The dollar ended a volatile week on a strong note Friday, as traders shied away from major European rivals amid doubts the region can contain its sovereign debt crisis.
German and the European Central Bank continued to haggle over terms of a Greek bailout, even as Athens pledged new austerity measures and faster privatizations.
German officials want private investors to bear some of the risks associated with Greece, while the ECB says such a plan would imperil the fragile European banking system.
U.S. import prices continued to rise for the eighth consecutive month in May, according to figures released by the Department of Labor on Friday.
The import price index increased 0.2 percent in May following a 2.1 percent increase in April and a 3 percent increase in March.
The dollar jumped to $1.4325 against the euro, up sharply from a monthly low near 1.47 touched earlier in the week.
The dollar also rallied versus the sterling, hitting $1.6220 from near $1.64.
Modest gains took the dollar to Y80.30 versus the yen, having touched a monthly low near 79.70 on Wednesday.
Falling commodity prices helped the dollar gain a bit of ground versus its Canadian counterpart. The buck was slightly more than two cents below par in afternoon dealing.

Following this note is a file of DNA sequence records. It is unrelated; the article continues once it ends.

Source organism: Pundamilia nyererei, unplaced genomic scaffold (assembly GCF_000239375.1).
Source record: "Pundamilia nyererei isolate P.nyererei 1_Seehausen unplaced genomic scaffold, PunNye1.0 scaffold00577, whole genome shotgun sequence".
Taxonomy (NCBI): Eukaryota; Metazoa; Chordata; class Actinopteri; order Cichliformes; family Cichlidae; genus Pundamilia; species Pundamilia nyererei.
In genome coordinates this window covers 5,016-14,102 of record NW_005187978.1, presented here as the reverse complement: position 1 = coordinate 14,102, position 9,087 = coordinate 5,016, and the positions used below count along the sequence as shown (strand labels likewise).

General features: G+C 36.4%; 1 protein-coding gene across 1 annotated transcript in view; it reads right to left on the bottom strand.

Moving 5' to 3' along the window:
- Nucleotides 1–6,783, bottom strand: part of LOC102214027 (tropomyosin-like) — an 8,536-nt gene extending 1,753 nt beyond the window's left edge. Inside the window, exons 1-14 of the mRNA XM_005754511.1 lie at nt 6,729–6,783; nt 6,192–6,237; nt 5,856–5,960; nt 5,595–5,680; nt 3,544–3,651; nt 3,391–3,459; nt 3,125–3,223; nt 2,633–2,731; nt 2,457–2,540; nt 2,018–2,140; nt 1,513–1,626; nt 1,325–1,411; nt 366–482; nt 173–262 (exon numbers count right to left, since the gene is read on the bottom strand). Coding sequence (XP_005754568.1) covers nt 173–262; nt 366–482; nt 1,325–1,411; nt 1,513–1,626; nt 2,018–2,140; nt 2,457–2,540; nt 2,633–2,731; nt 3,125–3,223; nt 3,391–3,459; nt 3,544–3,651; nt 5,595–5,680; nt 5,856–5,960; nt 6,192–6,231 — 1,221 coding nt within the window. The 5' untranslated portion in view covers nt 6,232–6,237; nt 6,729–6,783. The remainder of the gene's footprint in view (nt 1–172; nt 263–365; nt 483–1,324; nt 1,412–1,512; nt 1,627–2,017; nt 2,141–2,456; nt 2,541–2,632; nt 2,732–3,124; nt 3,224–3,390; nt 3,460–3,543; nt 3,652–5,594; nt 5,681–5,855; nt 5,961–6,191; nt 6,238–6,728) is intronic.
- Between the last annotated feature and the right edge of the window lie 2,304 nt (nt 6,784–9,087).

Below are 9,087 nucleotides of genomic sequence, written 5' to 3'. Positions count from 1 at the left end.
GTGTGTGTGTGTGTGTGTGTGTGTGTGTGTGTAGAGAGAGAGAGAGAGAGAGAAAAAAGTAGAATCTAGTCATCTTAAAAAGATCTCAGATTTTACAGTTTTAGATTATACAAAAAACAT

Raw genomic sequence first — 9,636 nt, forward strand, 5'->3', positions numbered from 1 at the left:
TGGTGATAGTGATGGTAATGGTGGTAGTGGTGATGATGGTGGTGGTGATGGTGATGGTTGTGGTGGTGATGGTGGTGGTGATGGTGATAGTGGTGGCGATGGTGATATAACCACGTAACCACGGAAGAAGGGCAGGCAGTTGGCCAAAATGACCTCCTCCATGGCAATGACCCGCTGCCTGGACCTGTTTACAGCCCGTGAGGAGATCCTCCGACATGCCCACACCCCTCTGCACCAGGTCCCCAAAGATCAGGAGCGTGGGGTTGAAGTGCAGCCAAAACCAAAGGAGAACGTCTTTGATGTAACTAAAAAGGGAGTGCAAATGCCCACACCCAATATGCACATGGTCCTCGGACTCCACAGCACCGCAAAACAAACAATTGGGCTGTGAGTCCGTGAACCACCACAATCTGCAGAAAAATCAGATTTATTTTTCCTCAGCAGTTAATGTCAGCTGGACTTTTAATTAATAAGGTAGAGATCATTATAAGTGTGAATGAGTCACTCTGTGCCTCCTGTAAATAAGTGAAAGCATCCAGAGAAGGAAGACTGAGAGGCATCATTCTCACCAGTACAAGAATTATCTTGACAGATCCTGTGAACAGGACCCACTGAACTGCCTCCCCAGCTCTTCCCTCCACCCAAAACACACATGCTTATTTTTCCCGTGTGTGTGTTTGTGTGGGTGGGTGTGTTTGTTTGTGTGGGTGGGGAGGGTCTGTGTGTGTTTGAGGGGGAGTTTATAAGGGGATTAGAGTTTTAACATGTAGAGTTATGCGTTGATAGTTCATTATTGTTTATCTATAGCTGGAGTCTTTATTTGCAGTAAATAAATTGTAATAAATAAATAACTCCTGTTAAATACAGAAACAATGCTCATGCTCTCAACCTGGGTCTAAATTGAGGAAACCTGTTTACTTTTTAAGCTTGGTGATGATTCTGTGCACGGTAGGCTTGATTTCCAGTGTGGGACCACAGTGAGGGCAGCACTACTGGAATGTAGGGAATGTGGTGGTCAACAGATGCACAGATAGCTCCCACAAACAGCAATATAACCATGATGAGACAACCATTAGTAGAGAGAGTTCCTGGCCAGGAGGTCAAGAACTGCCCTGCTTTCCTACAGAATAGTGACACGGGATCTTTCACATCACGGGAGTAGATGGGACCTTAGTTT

In economic news from around the globe, British industrial output fell more than expected in April due to extra public holidays and supply chain disruptions caused by the Japanese earthquake and tsunami, official data showed Friday.
The index of industrial production dropped 1.7 percent month-on-month compared to an increase of 0.2 percent in March, according to figures published by the Office for National Statistics. Economists were expecting output to remain flat in April.
Canada’s economy generated 22,000 jobs in May, in line with expectations, but well short of the increase seen in the previous month, official data showed Friday.
Still, the unemployment rate dropped to 7.4. percent from 7.6 percent, as more Canadians gave up looking for work. This is the lowest unemployment rates since the summer of 2008.